Lessons for an ageing society: the political sustainability of social security systems
type="main" xml:lang="en"> What is the future of social security systems in OECD countries? We suggest that the answer belongs to the realm of politics, and evaluate how political constraints and ageing shape the social security system. The increasing ratio of retirees to workers lowers the rate of returns of unfunded pay-as-you-go social security, and induces citizens to prefer smaller such systems and a larger role for private savings. An ageing electorate, however, increases the relevance of pension spending on the agenda of office-seeking policy-makers and tends to increase the size of unfunded pension systems. Calibrating the strength of these effects for France, Germany, Italy, Spain, the UK and the US, we find that the latter political aspect always outweighs the former. The relative size of the effects depends on country-specific characteristics and modelling details: when labour market distortions are accounted for the political effect still dominates but becomes less sizeable; the different redistributive character of pension systems and the strength of family ties also play a role in determining politico-economic outcomes. A higher effective retirement age always decreases the size of the system chosen by the voters, often increases its generosity, and may be the only viable solution to pension system problems in the face of population ageing.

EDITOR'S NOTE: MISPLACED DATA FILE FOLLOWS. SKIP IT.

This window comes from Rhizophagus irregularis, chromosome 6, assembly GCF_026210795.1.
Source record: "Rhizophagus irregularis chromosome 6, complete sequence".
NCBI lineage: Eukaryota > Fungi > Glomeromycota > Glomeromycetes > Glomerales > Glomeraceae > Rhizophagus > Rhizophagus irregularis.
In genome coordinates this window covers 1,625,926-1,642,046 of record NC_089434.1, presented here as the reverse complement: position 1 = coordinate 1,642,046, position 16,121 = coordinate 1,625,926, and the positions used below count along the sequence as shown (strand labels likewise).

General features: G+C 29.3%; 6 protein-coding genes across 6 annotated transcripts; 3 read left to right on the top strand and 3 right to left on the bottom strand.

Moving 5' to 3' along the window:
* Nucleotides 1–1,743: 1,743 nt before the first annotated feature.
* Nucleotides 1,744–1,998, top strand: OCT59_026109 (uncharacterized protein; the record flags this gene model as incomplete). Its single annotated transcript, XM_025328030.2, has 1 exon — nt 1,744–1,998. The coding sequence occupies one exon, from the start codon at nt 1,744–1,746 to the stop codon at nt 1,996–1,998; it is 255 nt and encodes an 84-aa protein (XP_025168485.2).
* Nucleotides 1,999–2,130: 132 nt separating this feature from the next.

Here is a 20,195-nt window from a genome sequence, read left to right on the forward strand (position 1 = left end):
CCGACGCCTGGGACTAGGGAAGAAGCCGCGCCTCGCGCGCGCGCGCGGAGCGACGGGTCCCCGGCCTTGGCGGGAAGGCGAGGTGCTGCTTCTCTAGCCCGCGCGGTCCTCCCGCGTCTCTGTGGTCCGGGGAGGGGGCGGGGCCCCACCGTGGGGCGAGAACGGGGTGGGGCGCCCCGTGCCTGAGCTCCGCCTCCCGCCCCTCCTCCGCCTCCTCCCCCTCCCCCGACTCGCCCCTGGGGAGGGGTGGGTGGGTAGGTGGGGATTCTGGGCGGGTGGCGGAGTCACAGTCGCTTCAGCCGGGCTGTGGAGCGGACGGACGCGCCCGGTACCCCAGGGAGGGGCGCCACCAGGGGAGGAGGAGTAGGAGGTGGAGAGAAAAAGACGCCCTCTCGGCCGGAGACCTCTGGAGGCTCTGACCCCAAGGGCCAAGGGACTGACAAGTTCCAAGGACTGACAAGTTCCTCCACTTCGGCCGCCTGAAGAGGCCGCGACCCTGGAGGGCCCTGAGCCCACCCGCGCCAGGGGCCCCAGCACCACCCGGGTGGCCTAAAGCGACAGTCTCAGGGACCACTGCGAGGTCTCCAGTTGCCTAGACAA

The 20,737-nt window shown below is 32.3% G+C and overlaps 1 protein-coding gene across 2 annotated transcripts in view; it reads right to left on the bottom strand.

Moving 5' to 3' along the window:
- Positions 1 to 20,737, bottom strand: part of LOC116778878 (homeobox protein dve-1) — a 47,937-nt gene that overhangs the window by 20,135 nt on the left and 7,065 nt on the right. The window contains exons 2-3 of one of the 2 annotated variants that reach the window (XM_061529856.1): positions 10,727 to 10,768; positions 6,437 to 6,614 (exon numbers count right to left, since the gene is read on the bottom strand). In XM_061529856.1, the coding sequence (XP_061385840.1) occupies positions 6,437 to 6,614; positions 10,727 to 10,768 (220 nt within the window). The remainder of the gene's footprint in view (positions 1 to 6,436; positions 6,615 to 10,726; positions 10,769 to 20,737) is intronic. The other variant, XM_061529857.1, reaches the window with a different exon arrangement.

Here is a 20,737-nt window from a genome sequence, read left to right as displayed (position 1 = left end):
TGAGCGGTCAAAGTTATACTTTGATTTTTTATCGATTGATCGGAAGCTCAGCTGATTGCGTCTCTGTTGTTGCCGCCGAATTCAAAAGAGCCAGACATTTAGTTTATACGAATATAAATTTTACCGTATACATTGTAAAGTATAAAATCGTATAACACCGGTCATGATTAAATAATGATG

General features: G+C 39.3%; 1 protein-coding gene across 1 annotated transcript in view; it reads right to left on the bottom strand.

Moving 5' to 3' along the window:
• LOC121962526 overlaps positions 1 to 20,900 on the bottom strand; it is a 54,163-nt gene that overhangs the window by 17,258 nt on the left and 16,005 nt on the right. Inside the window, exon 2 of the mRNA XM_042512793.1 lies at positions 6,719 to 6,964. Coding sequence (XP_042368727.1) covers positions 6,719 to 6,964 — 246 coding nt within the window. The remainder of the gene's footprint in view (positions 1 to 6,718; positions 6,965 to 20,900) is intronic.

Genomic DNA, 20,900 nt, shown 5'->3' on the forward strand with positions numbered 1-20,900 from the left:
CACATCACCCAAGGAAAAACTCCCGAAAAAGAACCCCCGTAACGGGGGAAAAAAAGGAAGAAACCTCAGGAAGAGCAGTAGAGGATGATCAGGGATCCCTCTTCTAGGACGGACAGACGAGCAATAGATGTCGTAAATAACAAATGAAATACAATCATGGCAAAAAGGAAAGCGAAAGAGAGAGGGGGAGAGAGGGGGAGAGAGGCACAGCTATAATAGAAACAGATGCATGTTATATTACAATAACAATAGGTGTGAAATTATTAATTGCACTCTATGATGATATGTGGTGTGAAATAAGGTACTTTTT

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Volume (Year): 19 (2004)
Issue (Month): 38 (04)
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